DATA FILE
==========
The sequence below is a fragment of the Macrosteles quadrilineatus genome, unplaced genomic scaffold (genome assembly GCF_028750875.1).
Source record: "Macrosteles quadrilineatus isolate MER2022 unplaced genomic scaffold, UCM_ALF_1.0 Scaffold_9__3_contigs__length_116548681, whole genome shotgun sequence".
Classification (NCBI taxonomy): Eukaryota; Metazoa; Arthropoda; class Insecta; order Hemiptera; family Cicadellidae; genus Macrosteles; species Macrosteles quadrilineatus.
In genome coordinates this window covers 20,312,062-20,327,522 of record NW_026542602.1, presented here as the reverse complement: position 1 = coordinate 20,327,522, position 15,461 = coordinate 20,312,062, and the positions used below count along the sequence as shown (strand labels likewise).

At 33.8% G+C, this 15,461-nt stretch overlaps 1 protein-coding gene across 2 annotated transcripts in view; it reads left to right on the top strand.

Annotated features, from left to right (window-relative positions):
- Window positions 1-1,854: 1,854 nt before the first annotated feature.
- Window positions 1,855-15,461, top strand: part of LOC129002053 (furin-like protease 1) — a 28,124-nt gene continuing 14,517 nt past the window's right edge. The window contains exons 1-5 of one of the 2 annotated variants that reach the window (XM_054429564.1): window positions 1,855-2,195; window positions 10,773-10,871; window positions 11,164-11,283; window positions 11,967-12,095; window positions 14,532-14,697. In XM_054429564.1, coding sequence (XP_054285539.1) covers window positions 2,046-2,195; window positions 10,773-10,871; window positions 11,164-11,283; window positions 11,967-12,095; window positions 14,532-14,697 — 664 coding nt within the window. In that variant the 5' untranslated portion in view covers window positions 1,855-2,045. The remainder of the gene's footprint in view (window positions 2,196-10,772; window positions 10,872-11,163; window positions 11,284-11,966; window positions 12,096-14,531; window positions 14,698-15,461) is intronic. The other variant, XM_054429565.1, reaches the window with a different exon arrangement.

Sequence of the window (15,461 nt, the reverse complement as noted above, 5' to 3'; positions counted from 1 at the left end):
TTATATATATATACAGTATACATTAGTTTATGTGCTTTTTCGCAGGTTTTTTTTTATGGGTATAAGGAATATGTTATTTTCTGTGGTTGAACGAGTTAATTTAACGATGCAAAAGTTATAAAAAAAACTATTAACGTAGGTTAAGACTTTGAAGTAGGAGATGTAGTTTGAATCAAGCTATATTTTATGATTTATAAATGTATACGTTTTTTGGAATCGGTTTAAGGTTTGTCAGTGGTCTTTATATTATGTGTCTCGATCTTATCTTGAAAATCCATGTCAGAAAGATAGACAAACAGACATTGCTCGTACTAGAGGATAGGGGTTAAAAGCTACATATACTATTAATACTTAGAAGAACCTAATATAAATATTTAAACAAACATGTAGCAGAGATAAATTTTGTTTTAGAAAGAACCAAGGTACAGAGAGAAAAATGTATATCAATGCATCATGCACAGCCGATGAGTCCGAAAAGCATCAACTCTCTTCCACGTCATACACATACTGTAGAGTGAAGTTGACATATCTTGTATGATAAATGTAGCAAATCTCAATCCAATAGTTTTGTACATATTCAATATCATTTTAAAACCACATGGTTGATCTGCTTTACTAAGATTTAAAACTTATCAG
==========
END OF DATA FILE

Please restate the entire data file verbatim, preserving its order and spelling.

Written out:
The sequence below is a fragment of the Macrosteles quadrilineatus genome, unplaced genomic scaffold (genome assembly GCF_028750875.1).
Source record: "Macrosteles quadrilineatus isolate MER2022 unplaced genomic scaffold, UCM_ALF_1.0 Scaffold_9__3_contigs__length_116548681, whole genome shotgun sequence".
Classification (NCBI taxonomy): Eukaryota; Metazoa; Arthropoda; class Insecta; order Hemiptera; family Cicadellidae; genus Macrosteles; species Macrosteles quadrilineatus.
In genome coordinates this window covers 20,312,062-20,327,522 of record NW_026542602.1, presented here as the reverse complement: position 1 = coordinate 20,327,522, position 15,461 = coordinate 20,312,062, and the positions used below count along the sequence as shown (strand labels likewise).

At 33.8% G+C, this 15,461-nt stretch overlaps 1 protein-coding gene across 2 annotated transcripts in view; it reads left to right on the top strand.

Annotated features, from left to right (window-relative positions):
- Window positions 1-1,854: 1,854 nt before the first annotated feature.
- Window positions 1,855-15,461, top strand: part of LOC129002053 (furin-like protease 1) — a 28,124-nt gene continuing 14,517 nt past the window's right edge. The window contains exons 1-5 of one of the 2 annotated variants that reach the window (XM_054429564.1): window positions 1,855-2,195; window positions 10,773-10,871; window positions 11,164-11,283; window positions 11,967-12,095; window positions 14,532-14,697. In XM_054429564.1, coding sequence (XP_054285539.1) covers window positions 2,046-2,195; window positions 10,773-10,871; window positions 11,164-11,283; window positions 11,967-12,095; window positions 14,532-14,697 — 664 coding nt within the window. In that variant the 5' untranslated portion in view covers window positions 1,855-2,045. The remainder of the gene's footprint in view (window positions 2,196-10,772; window positions 10,872-11,163; window positions 11,284-11,966; window positions 12,096-14,531; window positions 14,698-15,461) is intronic. The other variant, XM_054429565.1, reaches the window with a different exon arrangement.

Sequence of the window (15,461 nt, the reverse complement as noted above, 5' to 3'; positions counted from 1 at the left end):
TTATATATATATACAGTATACATTAGTTTATGTGCTTTTTCGCAGGTTTTTTTTTATGGGTATAAGGAATATGTTATTTTCTGTGGTTGAACGAGTTAATTTAACGATGCAAAAGTTATAAAAAAAACTATTAACGTAGGTTAAGACTTTGAAGTAGGAGATGTAGTTTGAATCAAGCTATATTTTATGATTTATAAATGTATACGTTTTTTGGAATCGGTTTAAGGTTTGTCAGTGGTCTTTATATTATGTGTCTCGATCTTATCTTGAAAATCCATGTCAGAAAGATAGACAAACAGACATTGCTCGTACTAGAGGATAGGGGTTAAAAGCTACATATACTATTAATACTTAGAAGAACCTAATATAAATATTTAAACAAACATGTAGCAGAGATAAATTTTGTTTTAGAAAGAACCAAGGTACAGAGAGAAAAATGTATATCAATGCATCATGCACAGCCGATGAGTCCGAAAAGCATCAACTCTCTTCCACGTCATACACATACTGTAGAGTGAAGTTGACATATCTTGTATGATAAATGTAGCAAATCTCAATCCAATAGTTTTGTACATATTCAATATCATTTTAAAACCACATGGTTGATCTGCTTTACTAAGATTTAAAACTTATCAG